Tag Archives: writers

Zentangle #21 Looking Glasses

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Looking Glasses

eyes are
a looking-glass
see
and imagine another world
and wonder
“Have you been here before?”

This piece is for sale $15AUS (inc postage to anywhere in the world). For an extra $2AUS you can get a set of zentangle postcards.

zentangle-postcards

If you wish to purchase this piece, leave a message in the comments and I will get in touch with you via the email address you use when posting a comment.

Also check out Zentangle #20 Patched Together Plasticine.
For sale
HERE.
Calico tote bags featuring “Coloured Pencils” and “Stupid Question” and postcards are available for sale HERE.

Buy TWO zentangle pieces for $25 (inc. postage anywhere in the world).

New Year, New What Exactly?

It is the year 2017, according to the Gregorian Calendar. It may as well be Year 42AMB (After My Birth). Or Year Zero with the way the leadership of the world is going.

Reflection: 2016 was meant to be the Year of Getting Stuff Done.

Stuff didn’t get done. 

Because reasons.

Some within my control. Others outside my control.

And it was the most frustrating year regarding my creative output. I realised it’s been two years since I’ve written a complete short story. The most output I had was the rough draft of a verse novel (still incomplete) and part of a novella. I had done little pieces of writing but there was a host of reasons that kept me from putting in the work and making it happen. 

It’s not trying to make excuses, although I can do that with the death of two significant people during the year. It’s an acknowledgement of what I did not do. I can use the word ‘failure’ without it becoming a label to wear.
I failed to complete projects.
I failed to write.
I failed to make time to work out what I wanted to do.
I failed to plan.
I failed to pursue my creative desires.

I did do things that kept me thinking about writing and creativity, like my zentangle poetry. More importantly, I gave myself permission to put it aside for the sake of significant priorities. And that’s ok. 

But with the end of the year, taking a break over January, I needed to move beyond the sloth and slump and take on a new perspective. In speaking with some close writing friends, we try and find a single word to help guide and focus our creative work. It took me a few days to sort it out but my key word is “Intentionality.”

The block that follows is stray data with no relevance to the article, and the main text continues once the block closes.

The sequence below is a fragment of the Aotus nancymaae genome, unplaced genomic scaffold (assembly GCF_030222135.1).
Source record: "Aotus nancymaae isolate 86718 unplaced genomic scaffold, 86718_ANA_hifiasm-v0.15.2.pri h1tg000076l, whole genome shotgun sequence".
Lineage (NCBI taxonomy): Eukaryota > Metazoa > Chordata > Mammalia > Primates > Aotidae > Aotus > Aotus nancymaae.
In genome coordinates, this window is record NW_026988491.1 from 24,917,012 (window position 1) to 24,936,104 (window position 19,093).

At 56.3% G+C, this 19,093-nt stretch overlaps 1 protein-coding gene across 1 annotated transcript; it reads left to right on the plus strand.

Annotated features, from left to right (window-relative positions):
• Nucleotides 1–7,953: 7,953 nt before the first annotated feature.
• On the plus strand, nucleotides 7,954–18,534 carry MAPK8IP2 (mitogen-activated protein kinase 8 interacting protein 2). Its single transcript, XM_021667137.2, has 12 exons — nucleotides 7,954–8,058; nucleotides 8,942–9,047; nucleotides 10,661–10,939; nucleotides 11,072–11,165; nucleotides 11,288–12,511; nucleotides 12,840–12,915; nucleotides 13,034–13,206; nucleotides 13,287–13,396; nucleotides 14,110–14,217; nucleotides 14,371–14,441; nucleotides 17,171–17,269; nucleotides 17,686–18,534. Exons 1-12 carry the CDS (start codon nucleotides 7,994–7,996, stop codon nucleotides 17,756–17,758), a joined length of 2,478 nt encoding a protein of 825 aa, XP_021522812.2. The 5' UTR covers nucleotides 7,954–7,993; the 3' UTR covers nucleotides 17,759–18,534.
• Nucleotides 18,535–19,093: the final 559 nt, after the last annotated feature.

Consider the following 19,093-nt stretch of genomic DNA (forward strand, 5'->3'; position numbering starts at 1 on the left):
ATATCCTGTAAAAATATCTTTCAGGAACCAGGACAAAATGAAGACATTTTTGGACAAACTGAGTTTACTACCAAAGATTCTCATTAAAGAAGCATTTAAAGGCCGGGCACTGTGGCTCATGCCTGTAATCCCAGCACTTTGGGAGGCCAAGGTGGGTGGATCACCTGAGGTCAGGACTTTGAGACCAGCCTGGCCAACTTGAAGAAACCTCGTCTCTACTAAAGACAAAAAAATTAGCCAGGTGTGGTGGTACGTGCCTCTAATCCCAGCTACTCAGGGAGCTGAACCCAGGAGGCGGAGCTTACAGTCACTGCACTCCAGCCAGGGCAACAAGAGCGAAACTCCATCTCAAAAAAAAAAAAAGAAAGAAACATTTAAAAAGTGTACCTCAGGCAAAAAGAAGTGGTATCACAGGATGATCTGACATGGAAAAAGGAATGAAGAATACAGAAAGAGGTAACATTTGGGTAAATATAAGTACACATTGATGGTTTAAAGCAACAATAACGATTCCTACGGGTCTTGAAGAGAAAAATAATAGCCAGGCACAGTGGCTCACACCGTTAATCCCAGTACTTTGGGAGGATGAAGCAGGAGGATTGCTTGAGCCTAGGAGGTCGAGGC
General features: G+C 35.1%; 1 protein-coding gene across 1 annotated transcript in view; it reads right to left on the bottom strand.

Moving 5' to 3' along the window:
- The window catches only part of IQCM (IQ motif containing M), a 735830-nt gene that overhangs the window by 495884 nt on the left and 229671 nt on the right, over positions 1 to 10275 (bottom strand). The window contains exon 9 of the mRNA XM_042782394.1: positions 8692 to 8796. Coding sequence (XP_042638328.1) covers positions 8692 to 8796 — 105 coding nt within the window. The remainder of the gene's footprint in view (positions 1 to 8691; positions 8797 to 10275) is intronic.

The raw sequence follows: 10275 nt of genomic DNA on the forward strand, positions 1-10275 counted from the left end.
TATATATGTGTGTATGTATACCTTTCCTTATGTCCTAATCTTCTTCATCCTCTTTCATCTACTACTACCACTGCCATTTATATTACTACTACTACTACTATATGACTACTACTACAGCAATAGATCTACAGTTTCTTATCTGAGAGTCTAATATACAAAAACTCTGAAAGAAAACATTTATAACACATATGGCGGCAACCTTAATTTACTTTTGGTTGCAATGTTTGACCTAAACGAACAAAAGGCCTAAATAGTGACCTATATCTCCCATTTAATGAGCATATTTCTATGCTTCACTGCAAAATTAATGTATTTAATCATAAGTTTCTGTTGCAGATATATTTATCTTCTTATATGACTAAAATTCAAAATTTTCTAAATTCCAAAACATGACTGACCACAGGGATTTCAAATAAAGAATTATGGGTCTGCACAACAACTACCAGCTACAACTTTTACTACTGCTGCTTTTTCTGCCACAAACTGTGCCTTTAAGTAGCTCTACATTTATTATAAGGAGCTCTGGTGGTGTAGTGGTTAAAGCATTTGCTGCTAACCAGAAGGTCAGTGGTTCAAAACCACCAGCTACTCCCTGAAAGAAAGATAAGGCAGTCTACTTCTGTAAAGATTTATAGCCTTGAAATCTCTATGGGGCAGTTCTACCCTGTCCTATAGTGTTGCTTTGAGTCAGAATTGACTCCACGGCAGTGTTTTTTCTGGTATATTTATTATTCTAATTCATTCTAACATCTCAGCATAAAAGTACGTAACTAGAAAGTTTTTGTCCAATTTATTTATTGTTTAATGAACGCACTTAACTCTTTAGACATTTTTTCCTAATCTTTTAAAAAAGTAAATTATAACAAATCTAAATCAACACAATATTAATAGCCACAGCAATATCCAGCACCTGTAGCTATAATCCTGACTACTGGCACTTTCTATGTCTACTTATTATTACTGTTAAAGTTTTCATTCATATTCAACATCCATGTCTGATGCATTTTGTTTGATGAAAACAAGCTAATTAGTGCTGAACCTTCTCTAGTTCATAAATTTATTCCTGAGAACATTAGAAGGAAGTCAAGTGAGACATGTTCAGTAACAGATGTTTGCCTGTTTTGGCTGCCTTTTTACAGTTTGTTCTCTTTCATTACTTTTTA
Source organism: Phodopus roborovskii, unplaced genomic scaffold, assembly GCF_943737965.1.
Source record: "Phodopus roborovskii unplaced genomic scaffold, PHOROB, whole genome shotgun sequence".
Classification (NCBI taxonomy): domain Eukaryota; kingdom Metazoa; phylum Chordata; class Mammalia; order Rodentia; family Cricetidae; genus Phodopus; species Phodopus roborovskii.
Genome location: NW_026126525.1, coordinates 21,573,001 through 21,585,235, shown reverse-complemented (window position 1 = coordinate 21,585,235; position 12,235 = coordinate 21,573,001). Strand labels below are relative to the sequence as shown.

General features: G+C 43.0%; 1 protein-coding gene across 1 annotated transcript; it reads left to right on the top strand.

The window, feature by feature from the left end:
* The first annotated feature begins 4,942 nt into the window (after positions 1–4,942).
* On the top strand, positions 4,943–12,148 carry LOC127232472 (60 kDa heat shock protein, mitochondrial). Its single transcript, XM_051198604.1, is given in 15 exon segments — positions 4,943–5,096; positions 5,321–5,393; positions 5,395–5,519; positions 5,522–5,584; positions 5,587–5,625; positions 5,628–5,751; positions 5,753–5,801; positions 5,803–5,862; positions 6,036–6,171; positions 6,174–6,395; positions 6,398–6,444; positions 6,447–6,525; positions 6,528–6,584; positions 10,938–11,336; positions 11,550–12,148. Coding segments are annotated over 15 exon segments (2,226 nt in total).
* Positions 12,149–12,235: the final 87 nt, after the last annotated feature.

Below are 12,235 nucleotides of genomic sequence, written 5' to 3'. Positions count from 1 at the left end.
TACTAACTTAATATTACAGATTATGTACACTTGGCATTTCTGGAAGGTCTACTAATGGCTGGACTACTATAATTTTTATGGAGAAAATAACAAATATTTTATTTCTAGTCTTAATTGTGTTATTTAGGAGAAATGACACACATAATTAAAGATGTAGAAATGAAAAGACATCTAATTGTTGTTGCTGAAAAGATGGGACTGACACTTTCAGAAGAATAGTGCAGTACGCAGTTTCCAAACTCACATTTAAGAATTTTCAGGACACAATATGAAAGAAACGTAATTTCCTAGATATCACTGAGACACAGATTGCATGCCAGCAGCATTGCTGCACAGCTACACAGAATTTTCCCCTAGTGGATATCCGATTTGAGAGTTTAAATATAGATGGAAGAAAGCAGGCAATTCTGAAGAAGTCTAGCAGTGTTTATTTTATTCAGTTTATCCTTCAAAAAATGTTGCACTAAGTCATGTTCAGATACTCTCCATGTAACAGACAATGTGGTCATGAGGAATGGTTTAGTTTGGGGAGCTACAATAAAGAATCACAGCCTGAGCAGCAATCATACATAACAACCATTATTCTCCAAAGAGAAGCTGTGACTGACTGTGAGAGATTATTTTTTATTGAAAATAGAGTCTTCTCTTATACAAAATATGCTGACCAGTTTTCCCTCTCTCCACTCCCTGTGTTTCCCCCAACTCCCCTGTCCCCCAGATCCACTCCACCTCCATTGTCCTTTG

If I am to pursue the creative goals I have set for myself I need to be intentional about the work I have planned and the work I plan to do. Which leads me to how I want to approach the new year.

DO THE WORK.

If I am to be intentional in my creative work, I therefore need to DO THE WORK. That work might involve planning a new short story, creating a new zentangle poem, writing a new piece or editing a current story.

It needs to be planned, deliberate, month-to-month goals and outcomes. One month it might simply be planning and note making for a project. Another month it might be actually writing a short story or pushing towards the completion of the verse novel or novella. At the moment, this month is given over to completing a vignette collection.

It’s a new year and a need for a new perceptive. Therefore, I will be intentional and do the work.

How about you?

Handwritten Pages #15

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     She ties the dressing gown around her waist. Lines up her toes where the metal coping separates the hallway carpet from the bathroom tiles. A diver’s stance. Anticipation of the tiles’ coldness.